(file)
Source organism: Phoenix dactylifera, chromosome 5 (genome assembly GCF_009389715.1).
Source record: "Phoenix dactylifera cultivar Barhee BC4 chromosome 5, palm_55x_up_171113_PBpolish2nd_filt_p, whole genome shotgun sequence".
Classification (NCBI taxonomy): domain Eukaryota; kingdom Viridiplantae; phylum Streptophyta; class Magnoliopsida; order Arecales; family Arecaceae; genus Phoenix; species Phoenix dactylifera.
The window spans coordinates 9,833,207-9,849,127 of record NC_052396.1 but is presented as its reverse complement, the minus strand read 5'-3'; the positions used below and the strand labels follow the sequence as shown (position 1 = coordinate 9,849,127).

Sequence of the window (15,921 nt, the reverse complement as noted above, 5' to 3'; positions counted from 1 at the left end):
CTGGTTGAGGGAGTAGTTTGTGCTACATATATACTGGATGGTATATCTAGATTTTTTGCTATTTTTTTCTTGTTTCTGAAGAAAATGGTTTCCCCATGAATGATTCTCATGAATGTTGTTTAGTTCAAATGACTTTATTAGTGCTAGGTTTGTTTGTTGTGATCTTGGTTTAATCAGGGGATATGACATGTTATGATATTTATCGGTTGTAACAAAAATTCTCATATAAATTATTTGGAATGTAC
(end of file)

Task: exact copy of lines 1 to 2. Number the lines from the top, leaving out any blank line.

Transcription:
Source organism: Phoenix dactylifera, chromosome 5 (genome assembly GCF_009389715.1).
Source record: "Phoenix dactylifera cultivar Barhee BC4 chromosome 5, palm_55x_up_171113_PBpolish2nd_filt_p, whole genome shotgun sequence".